Before modernists invented stream of consciousness; before John Dos Passos came up with the idea of making a novel out of four narrative modes - including "newsreel" montages of press clippings and "camera eye" sequences of autobiographical free association; before postmodernists eschewed linear narrative progression in favour of experimentation, chance, irony, collage and self-reflexivity; before bloggers filled the blogosphere with of-the-moment short personal timely takes on the news; before Jon Stewart broadcast sharp satirical riffs on the day's events, there was Mark Twain, doing all of the above and more in a book meant to be published only after he had been dead 100 years.
Twain hit upon a unique method for writing an autobiography: He dictated to a stenographer whatever was on his mind at the moment, sometimes responding to the morning's paper or the morning's mail, sometimes following seemingly random trains of thought wherever they led him, often interleaving relevant newspaper clippings along the way.
Editor Harriet Elinor Smith, her associate editors and Robert H. Hirst, general editor of the Mark Twain Project, deserve our gratitude for understanding that Twain actually meant all this material to be published in the specific plan that he laid out for it and for undertaking the painstaking challenge of reconstructing the details of that plan and presenting the material to us in the way that Twain wanted us to encounter it.
Previous editors had no such compunctions. Albert Bigelow Paine, under the watchful eye of Twain's daughter, Clara, omitted things that he thought might tarnish Twain's reputation. Bernard DeVoto ordered the fragments topically and cut anything he found "uninteresting." Charles Neider imposed a chronological order on it all. All of them missed the point: Twain knew what he was doing; they didn't.
Twain's form was simple: "Wander at your free will all over your life; talk only about the thing which interests you for the moment …" He knew that any preconceived plan was a recipe for boredom. His method might be summarized by a line from 13th-century Persian poet Rumi: "Respond to every call that excites your spirit."
Twain recognized that some of the most inspired insights and analogies surface unexpectedly, sparked by an apparently unrelated topic. One line that previous editors cut (in italics in the following quotation) gives us a taste of what we've missed:
"The prior engagement which I spoke of to Tchaykoffsky was an engagement to act as Chairman at the first meeting of the Association which was formed five months ago in the interest of the adult blind. Joseph H. Choate and I had a very good time there, and I came away with the conviction that that excellent enterprise is going to flourish, and will bear abundant fruit. It will do for the adult blind what Congress and the several legislatures do so faithfully and with such enthusiasm for our lawless railway corporations, our rotten beef trusts, our vast robber dens of insurance magnates; in a word, for each and all of our multimillionaires and their industries - protect them, take watchful care of them, preserve them from harm like a Providence, and secure their prosperity, and increase it. The State of New York contains six thousand listed blind persons …"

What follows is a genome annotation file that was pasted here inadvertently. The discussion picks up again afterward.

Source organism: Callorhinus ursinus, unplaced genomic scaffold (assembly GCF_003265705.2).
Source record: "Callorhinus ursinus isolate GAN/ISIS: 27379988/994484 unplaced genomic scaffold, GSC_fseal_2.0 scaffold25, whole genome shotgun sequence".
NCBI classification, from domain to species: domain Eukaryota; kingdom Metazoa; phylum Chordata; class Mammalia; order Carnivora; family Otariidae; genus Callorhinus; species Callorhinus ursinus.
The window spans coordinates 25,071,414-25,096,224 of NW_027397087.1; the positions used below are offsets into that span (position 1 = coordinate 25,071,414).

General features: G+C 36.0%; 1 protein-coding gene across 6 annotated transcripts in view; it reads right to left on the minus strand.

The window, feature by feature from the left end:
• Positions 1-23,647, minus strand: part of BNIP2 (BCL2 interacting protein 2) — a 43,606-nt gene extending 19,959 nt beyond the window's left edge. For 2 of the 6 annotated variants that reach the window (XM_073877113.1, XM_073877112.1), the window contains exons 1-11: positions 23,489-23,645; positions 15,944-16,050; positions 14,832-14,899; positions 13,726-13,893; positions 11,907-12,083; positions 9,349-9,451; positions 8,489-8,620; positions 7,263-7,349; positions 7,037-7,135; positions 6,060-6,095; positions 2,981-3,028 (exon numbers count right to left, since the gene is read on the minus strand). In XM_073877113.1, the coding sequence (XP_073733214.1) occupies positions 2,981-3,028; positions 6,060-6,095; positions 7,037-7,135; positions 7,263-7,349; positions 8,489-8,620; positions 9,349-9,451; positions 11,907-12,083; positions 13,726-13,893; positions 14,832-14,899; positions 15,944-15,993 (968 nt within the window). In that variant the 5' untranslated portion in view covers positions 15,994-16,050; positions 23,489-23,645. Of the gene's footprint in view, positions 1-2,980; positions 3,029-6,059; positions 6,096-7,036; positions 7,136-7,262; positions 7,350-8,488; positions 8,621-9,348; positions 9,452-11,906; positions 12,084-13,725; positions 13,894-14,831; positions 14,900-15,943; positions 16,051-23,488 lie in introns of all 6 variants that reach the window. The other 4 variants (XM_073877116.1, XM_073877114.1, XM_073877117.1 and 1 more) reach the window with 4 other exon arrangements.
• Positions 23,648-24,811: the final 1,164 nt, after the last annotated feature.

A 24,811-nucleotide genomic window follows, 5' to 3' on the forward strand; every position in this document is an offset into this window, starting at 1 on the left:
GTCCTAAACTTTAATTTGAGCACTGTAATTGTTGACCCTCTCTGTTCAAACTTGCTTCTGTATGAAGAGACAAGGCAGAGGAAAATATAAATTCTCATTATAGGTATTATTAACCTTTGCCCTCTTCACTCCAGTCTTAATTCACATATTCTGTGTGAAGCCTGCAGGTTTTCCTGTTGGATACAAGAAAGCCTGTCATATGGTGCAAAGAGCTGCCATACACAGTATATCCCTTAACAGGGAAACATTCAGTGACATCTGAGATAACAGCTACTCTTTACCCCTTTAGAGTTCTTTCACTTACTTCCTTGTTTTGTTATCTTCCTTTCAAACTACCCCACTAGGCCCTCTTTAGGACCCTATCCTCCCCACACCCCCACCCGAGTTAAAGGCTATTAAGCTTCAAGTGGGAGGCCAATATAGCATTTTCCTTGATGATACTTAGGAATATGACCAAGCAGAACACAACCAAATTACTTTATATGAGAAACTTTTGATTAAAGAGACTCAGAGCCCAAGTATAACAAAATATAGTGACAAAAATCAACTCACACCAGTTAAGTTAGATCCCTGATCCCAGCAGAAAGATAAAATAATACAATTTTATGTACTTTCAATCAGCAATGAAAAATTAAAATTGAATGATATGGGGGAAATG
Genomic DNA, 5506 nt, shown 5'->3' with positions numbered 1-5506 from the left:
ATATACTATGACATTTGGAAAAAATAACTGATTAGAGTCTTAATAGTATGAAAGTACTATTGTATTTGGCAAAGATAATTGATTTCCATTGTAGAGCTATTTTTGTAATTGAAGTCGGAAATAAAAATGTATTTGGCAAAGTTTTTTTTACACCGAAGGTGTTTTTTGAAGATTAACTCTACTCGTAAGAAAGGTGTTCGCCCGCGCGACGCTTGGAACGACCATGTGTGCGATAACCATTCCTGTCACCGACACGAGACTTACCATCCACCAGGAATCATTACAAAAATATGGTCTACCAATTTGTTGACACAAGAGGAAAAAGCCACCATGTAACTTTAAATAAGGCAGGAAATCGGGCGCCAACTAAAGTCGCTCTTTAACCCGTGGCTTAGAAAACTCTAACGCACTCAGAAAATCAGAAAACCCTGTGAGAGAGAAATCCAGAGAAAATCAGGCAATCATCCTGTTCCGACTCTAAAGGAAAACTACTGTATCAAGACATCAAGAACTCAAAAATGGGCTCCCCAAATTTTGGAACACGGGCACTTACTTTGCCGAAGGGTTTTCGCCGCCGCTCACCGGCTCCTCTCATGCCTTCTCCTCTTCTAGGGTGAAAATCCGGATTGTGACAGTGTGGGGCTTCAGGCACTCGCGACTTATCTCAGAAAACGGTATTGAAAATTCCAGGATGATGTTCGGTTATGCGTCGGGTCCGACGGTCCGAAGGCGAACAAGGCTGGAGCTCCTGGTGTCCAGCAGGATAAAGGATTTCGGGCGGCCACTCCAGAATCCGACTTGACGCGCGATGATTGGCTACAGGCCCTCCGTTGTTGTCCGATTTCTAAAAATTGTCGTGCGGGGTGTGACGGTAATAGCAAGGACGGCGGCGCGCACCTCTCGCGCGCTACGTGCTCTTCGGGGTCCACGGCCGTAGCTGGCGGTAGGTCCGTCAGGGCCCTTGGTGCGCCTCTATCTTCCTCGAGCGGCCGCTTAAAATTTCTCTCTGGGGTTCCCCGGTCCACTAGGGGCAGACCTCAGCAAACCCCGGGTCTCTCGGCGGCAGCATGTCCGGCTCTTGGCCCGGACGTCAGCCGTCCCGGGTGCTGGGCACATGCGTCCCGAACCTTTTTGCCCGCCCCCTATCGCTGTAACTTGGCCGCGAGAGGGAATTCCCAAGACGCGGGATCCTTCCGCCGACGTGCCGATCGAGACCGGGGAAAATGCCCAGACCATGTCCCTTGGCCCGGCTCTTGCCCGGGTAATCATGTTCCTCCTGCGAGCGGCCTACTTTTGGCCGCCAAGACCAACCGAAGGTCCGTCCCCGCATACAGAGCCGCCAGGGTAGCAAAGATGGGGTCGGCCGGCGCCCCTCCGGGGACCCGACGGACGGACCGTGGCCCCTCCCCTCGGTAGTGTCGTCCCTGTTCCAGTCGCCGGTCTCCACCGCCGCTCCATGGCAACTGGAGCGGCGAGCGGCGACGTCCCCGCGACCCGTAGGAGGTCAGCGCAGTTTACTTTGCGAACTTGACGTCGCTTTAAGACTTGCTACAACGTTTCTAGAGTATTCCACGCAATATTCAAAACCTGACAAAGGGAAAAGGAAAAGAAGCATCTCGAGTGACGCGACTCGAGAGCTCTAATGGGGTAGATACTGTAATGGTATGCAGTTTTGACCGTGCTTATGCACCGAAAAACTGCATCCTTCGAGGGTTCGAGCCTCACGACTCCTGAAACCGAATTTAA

It's as if the words of an old friend turn out to have been "bleeped" for the past hundred years. Twain's scathing critique of plutocracy and the power of corporations is, alas, as timely as ever. A dimwitted editor's efforts to "improve" Twain's prose prompted Twain to pen a memorable point-by-point justification of his original wording (included in this book). A sample: "There is your empty 'however' again. I cannot think what makes you so flatulent." One winces at the words Twain would have had for the multiple editors who blithely cut that entire sentence quoted above from earlier editions of his autobiography.
Years ago, I took Twain's novel Joan of Arc with me on a long train ride. It was so interminable that it was with considerable dismay that I read the final words of the last chapter: "End of Volume One." The dismay I felt when I came to page 469 of Autobiography of Mark Twain and read the words "Explanatory Notes" was even greater - but for a different reason: Those two words meant that this first instalment of Twain's own narrative had ended - and after 468 riveting pages, I was frustrated that it didn't go on for a few hundred pages more. The adjectives Twain uses to describe Helen Keller's writing describe his own: "simple, direct, unadorned, unaffected, unpretentious … moving and beautiful and eloquent." Stay tuned for Volumes Two and Three.
Shelley Fisher Fishkin is director of American studies, Stanford University. She is the author or editor of many books on Mark Twain, including the 29-volume Oxford Mark Twain.
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